One night Freddy takes a random girl, who was puking on the side of a building, back to the yard with him. They fall asleep in a car and the bums drag her out, rape her, and kill her. It turns out to be mob guy Nicky’s girlfriend and Bill will do anything to get to Bronson first before Nicky does. There are some wild fight scenes and four more body melts and explosions culminating in a final epic battle with an awesome practical decapitation in the junkyard. The VHS cover describes it as “Eraserhead meets Texas Chainsaw meets Night of The Living Dead” and while this may not be entirely true, “Street Trash” is indeed a darkly comedic, wild portrait of slimy and grimy New York in this ultimate cult classic.
10. Sleepaway Camp II: Unhappy Campers (1988)
1983’s “Sleepaway Camp” is legendary in its own right, producing one of the most wild twist endings in horror history. “Unhappy Campers” takes the legendary status of the original and splashes some super campy, low-budget magic to create this cult horror classic. This sequel features a young Pamela Springsteen (yes, that Springsteen) as Angela, our lovely name-changing, killer camp counselor who has returned from the psych ward. This time she gets to oversee the campers as the unruly troublemakers meet their ultimate demise under the guise of Angela sending the naughty ones home.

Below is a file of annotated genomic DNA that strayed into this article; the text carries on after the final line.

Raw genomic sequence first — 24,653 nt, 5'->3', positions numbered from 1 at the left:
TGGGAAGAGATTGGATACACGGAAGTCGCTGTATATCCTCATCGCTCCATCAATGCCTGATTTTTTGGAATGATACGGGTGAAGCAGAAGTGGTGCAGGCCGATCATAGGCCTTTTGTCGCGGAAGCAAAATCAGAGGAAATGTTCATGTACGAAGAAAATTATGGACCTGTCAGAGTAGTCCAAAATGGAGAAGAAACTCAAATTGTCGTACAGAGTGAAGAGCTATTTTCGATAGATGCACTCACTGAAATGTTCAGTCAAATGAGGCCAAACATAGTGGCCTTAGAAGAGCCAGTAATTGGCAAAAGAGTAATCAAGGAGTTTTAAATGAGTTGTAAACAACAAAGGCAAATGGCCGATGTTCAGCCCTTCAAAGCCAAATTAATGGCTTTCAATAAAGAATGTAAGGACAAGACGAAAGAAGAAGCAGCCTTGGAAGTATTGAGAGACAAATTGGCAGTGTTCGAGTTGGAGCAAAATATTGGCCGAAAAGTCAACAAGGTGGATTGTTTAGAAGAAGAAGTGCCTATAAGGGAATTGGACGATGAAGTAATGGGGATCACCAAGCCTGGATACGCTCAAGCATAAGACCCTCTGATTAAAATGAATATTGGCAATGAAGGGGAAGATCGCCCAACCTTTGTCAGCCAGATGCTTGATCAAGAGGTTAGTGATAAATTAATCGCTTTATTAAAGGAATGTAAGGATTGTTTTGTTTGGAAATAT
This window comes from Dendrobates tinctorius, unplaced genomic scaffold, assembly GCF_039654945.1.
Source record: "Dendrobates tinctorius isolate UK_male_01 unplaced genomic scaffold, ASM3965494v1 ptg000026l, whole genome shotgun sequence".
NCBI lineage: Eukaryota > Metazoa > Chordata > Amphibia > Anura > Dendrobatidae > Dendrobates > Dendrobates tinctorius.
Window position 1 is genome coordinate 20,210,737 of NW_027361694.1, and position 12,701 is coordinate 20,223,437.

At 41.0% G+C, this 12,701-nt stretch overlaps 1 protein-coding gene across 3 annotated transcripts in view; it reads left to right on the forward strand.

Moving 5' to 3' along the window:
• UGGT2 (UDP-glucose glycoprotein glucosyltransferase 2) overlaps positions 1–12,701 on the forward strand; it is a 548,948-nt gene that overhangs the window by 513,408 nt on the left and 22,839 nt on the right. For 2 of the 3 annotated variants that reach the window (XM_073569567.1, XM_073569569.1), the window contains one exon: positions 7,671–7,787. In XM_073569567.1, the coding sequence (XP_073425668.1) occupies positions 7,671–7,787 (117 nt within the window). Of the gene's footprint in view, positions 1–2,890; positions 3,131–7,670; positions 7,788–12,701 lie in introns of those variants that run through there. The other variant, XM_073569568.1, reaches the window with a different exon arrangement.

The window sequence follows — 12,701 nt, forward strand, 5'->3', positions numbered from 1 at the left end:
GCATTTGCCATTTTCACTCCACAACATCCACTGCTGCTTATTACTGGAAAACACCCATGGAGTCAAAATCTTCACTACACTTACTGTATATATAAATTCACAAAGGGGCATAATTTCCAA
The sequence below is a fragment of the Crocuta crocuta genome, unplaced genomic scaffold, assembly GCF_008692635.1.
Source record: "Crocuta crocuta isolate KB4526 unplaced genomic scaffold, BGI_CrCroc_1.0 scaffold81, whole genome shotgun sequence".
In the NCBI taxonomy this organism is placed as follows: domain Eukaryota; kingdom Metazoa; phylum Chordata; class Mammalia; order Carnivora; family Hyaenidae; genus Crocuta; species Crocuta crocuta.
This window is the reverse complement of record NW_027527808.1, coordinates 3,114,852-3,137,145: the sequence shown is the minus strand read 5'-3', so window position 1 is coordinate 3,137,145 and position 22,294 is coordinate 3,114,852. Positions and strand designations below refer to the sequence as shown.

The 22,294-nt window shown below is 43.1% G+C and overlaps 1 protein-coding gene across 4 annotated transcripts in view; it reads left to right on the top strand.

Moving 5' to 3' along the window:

There are some truly unique kills including barbecued campers, a Freddy-and-Jason scare gone wrong as they meet a chainsaw from Michael Myers, stuffed in an outhouse, and countless others. The young, naïve Molly is the only one to find reprieve from Angela’s wrath until she gets too close to finding out the truth about her murderous leader. Angela now targets Molly in a fight for survival. Molly finally escapes and finds her way out of the woods – or has she? This sleazy, campy classic is a true revival for cult icon Angela and even fuels a couple more sequels, crowning “Sleepaway Camp II” the late ‘80s cult champion.